June 8, 2015

How to Effect Effective Merger Boards

Research apparently shows that about 33% of target company directors are retained among Fortune 500 mergers. Yet, as much focus as there is on the actual merger transaction and post-merger integration, there are scant resources devoted to how to create and effect the most optimal post-merger integrated board. This is critical, as (as everyone knows) mergers often fail or, at a minimum, are much less successful than anticipated. So ensuring optimally effective oversight by the post-merger board should be a paramount consideration.

The authors of this NACD Directorship article do a fine job of discussing considerations relevant to effecting effective merger boards taking into account several types of common merger scenarios. Specifically, they address (i) board composition factors; (ii) objectives and tasks for one or more integrated board sessions in advance of – and possibly soon after – the first official post-deal board meeting; and (iii) post-deal oversight priorities.

Board composition considerations include identifying directors with skills and experience most relevant to successful post-deal implementation, director preferences, and chemistry – or the potential for conflict – among director candidates.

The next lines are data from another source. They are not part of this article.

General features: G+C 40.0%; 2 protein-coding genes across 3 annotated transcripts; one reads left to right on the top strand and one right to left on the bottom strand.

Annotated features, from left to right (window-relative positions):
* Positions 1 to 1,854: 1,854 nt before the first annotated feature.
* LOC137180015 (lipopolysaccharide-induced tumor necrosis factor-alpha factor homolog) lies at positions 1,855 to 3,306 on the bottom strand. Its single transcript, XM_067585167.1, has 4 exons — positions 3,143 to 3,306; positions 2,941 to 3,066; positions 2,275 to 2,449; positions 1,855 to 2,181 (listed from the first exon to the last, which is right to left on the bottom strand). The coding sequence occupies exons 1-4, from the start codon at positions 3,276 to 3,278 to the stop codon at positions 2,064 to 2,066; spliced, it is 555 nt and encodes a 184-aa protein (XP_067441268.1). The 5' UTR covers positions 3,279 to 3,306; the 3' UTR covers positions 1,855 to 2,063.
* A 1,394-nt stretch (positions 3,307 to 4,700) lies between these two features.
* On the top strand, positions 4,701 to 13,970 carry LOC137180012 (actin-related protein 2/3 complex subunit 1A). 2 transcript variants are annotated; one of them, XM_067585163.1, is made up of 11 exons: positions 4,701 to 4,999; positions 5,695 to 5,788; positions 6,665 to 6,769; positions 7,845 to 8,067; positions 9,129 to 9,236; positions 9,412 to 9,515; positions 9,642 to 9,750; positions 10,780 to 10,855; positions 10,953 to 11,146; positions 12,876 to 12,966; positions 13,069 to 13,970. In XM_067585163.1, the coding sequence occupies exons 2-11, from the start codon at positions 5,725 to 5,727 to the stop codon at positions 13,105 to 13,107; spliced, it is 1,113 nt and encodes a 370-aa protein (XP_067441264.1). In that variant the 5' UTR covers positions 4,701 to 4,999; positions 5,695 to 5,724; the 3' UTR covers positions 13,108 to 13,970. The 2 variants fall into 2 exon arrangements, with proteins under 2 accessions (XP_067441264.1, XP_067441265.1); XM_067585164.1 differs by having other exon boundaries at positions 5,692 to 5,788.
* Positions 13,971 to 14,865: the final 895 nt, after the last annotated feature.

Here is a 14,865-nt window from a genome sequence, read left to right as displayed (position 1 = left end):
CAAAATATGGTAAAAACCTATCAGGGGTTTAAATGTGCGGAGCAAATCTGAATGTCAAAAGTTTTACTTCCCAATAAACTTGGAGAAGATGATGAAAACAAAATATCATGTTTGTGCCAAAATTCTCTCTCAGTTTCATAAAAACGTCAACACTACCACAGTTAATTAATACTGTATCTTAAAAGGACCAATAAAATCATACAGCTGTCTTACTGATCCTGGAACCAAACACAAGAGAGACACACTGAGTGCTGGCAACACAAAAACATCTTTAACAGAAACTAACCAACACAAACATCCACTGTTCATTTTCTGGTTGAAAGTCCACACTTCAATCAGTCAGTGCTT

Objectives of the special session preceding the first official board meeting include:

  • Introducing directors to each other and exploring their respective backgrounds, including any new directors and those from the buyer and the target company’s board.
  • Meeting the new leadership team and ensuring that they meet the directors.
  • “Level set” on the strategy, the goal of the merger, and the key components of value.
  • Transferring knowledge – with a focus on matters most relevant to the deal (which may include discussions with key customers and/or business partners).
  • Establishing the chair’s role.
  • Beginning to function as an effective board, i.e., establishing a board culture and dynamic that will draw from the skills and experience of all directors and reach well-considered decisions for the company.

Post-deal oversight priorities are logically discussed in the context of transition and “value creation” phases.

This article is a welcome addition to any merger planning resource deck that contemplates a post-deal board integration.